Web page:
Just a few years after major flooding suspended shipping on the Mississippi River, the opposite problem now plagues the popular shipping route: drought. Because water levels are at their lowest in recent memory, companies that rely on the river are forced to turn to alternative solutions to meet their shipping needs.
For example, National Public Radio recently reported that agriculture conglomerate Cargill now has to load 3,000 to 4,000 fewer bushels of grain onto its barges as a result of low water levels, making the company less equipped to meet global food demands.
"There were fears that shipping on this crucial cargo route could come to a halt as early as this week, when water levels reach historic lows," NPR's Renee Montagne said. "But the Army Corps of Engineers says the river will likely stay open for shipping at least until the end of the month. Still, many businesses that send products up and down the river remain concerned about what the future holds."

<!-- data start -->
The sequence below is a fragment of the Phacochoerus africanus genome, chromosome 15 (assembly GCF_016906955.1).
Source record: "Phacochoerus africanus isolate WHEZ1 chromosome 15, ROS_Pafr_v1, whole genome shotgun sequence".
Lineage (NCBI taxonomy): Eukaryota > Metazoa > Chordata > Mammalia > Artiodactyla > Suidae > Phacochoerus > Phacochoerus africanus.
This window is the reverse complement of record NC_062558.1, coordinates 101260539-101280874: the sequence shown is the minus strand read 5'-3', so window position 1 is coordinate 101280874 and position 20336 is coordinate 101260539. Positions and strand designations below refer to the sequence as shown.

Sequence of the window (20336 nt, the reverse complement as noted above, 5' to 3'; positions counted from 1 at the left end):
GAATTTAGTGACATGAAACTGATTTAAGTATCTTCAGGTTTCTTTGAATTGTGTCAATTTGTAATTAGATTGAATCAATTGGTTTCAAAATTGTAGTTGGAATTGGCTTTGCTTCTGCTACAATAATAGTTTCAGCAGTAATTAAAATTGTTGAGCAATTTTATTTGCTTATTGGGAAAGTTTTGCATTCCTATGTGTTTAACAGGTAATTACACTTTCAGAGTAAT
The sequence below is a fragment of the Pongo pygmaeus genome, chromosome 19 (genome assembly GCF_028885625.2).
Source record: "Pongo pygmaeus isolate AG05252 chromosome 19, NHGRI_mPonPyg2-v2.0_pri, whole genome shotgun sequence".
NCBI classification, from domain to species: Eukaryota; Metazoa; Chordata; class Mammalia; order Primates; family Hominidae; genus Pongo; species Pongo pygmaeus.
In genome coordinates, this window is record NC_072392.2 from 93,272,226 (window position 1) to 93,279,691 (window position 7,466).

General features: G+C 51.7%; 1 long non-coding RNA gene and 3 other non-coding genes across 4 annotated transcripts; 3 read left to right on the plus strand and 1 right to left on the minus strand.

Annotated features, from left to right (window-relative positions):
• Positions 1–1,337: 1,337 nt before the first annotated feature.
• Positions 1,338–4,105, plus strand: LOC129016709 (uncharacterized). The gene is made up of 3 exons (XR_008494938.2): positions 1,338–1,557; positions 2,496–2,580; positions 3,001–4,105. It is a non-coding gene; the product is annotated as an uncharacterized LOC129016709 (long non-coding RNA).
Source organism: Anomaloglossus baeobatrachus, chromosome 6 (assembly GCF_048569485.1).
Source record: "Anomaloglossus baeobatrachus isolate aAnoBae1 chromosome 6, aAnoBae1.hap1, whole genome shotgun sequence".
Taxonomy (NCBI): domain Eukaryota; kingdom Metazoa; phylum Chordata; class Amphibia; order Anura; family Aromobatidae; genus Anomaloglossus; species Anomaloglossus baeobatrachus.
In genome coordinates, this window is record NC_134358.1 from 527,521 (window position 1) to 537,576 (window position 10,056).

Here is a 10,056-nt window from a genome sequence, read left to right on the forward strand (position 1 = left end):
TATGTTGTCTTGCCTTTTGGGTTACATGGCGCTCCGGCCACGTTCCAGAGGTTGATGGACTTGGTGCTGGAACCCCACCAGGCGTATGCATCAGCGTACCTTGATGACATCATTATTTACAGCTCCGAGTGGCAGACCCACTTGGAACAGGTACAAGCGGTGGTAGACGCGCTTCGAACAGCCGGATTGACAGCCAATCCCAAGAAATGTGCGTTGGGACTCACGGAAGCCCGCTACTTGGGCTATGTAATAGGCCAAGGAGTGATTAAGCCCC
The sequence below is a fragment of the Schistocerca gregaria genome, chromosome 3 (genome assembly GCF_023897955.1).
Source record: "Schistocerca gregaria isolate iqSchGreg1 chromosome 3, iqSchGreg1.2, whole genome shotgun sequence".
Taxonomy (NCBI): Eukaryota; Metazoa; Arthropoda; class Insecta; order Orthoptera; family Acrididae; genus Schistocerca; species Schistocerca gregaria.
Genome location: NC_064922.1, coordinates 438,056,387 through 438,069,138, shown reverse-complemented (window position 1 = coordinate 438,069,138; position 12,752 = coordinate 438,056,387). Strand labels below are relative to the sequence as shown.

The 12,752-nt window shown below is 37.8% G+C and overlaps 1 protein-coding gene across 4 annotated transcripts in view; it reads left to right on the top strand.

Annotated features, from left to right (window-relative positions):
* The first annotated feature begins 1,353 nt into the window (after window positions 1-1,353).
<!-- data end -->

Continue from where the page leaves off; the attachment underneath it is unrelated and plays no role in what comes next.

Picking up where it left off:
Two of the biggest issues facing companies who have relied on the Mississippi River for keeping their supply chain moving, according to NPR, is a lack of certainty and few alternatives. While water levels are high enough to keep barge traffic moving now, businesses are uncertain how long they can keep turning to shipping barges this year. In addition, available shipping alternatives - namely trucking and freight trains - are either too costly or impractical for businesses with operations reliant on barge traffic.
To Mitigate Drought Risks, Turn to Supply Chain Software
While companies cannot predict when a drought or other natural disaster might occur, businesses can better prepare and plan for such events. The key, according to industry expert Danny Halim, is that companies need to adopt a more proactive approach to managing their supply chain and shipping routes. He wrote in an Inbound Logistics article that while the negative effects brought about as a result of a drought or other similar event cannot be totally mitigated, they can be effectively reduced.
In particular, companies can use automated data collection methods to help them better plan and mitigate the effects of a natural disaster. Take for instance a Mississippi River barge shipping cargo from Iowa to New Orleans. If water levels are too low for ships to pass around St. Louis, then the automated data collection system can, in real time, show a company that its supply chain has been disrupted. By using supply chain software to assess its shipping routes, a company can more quickly prepare an alternative route to keep operations running as smoothly as possible.